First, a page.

Coolidge elaborated plainly how the press can “endanger our friendly relations,” being under no illusions that America’s media does carry this immense degree of influence around the world. If not directly creating war, the press has the ability to injure the indispensable foundation of trust between nations vital for trade and understanding to exist. Yet, if the press were to engage in “constant criticism and misrepresentation of foreign people” prompted by a “narrow and bigoted nationalism,” it would not only misinform at home but foster an unnecessary bitterness abroad. Furthermore, if the press indulges in “malicious and misleading partisan attacks on the conduct of our own Government in its efforts to defend American rights” an outcome equally as destructive results. The President condemned both extremes. Instead, when our Government is proceeding deliberately to “adjust differences,” defend “the rights of its citizens,” and maintain “national dignity” it is necessary that the press exercise “great care…to give the public the exact facts and avoid the appearance of seeming to support the position of foreign governments.” To take such a side against America “only furnishes ammunition for our adversaries,” attacking “our own forces in the rear.”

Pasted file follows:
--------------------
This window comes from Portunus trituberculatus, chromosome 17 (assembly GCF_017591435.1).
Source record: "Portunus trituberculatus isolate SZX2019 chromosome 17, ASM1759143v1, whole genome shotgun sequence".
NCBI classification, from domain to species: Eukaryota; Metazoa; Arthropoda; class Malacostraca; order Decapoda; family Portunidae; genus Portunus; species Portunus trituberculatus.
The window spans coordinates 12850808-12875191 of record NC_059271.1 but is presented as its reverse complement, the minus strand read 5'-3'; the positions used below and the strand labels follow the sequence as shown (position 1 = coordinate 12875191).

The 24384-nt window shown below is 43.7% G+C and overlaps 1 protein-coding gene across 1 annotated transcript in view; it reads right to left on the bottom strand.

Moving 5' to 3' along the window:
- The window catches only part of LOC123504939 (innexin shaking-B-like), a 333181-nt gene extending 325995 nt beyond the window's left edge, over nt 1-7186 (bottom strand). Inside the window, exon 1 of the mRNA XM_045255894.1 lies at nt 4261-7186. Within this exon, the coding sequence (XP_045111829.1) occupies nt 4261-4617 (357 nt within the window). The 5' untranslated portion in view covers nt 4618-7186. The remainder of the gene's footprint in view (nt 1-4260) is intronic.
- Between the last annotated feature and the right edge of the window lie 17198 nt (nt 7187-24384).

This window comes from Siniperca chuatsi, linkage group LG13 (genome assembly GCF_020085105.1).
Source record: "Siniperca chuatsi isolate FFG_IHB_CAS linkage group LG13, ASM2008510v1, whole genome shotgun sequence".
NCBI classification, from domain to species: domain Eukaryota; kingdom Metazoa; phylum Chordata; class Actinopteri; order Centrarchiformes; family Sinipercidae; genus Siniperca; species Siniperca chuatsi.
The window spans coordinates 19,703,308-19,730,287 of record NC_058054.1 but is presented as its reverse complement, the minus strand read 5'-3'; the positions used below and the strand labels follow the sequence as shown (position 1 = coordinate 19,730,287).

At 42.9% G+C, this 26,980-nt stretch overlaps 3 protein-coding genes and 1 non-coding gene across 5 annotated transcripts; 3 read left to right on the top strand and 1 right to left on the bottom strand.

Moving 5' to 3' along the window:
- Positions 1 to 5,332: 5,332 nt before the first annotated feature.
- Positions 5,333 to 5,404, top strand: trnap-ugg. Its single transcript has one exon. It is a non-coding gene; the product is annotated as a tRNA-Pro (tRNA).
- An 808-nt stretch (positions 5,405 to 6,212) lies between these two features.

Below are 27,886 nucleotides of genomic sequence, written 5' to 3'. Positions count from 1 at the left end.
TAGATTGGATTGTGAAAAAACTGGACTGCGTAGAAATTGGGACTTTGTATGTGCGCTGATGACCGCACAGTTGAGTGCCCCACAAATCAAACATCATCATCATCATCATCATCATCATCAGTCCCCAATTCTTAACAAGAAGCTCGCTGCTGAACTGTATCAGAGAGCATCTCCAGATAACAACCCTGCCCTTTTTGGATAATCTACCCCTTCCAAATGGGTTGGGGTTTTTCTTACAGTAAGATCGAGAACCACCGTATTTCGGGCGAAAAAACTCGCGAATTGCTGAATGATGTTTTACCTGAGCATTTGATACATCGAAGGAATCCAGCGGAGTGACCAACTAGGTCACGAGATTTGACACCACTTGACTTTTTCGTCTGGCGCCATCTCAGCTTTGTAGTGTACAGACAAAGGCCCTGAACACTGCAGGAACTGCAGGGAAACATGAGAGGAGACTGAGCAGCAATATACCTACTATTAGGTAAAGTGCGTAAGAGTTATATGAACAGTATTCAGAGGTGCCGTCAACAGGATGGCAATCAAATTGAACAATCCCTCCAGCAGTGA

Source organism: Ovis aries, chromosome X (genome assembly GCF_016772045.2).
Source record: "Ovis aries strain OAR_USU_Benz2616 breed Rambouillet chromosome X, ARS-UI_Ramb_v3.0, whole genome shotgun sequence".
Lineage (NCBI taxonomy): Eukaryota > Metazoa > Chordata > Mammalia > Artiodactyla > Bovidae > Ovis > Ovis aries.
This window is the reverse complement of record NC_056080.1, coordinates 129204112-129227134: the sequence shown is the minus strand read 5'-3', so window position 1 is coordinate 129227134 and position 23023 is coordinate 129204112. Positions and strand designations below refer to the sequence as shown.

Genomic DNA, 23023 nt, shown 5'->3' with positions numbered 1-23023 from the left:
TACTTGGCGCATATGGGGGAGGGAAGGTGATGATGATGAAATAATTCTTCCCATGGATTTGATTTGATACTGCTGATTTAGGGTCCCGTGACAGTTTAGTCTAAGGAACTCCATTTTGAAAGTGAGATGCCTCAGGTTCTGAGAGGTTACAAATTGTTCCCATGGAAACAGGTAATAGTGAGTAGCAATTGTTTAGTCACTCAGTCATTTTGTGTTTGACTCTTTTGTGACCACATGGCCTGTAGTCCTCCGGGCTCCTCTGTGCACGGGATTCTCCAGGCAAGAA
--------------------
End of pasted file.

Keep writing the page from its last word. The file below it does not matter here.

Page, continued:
Coolidge grasped not only the rewards of freedom of the press, he encouraged some of the best journalists of his day never to forsake that behind those freedoms depend great responsibilities. Coolidge reminds us that the press exists to provide the people with the precise facts and honest reporting to be expected from those who are to represent America’s ideals. The press is to render its support and service to its country because America is worthy of so high a standard of excellence. Consequently, patriotism is not a betrayal of responsible news coverage, it is a manifestation of a free and credible press. It is seen in the daily demand of informed citizens to be armed with the truth and equipped with those facts to better understand the world and America’s righteous role in it. That ideal role endures, not as a force for oppression and exploitation, but as a firm friend of anyone on the side of lawful liberty. That role endures as an advocate of genuine fairness and justice everywhere. But also, that role endures as a peacemaker, laying aside ignorance, martial conquest and nationalist bigotry for a truer understanding and readiness to serve. Love for all that America is is not a narrow nationalism, it is simply a commitment to our eternally right founding principles. Or, as Coolidge ever succinctly put it, “An American press which has all the privileges which it enjoys under our institutions, and which derives its support from the progress and well-being of our people, ought to be first of all thoroughly American.”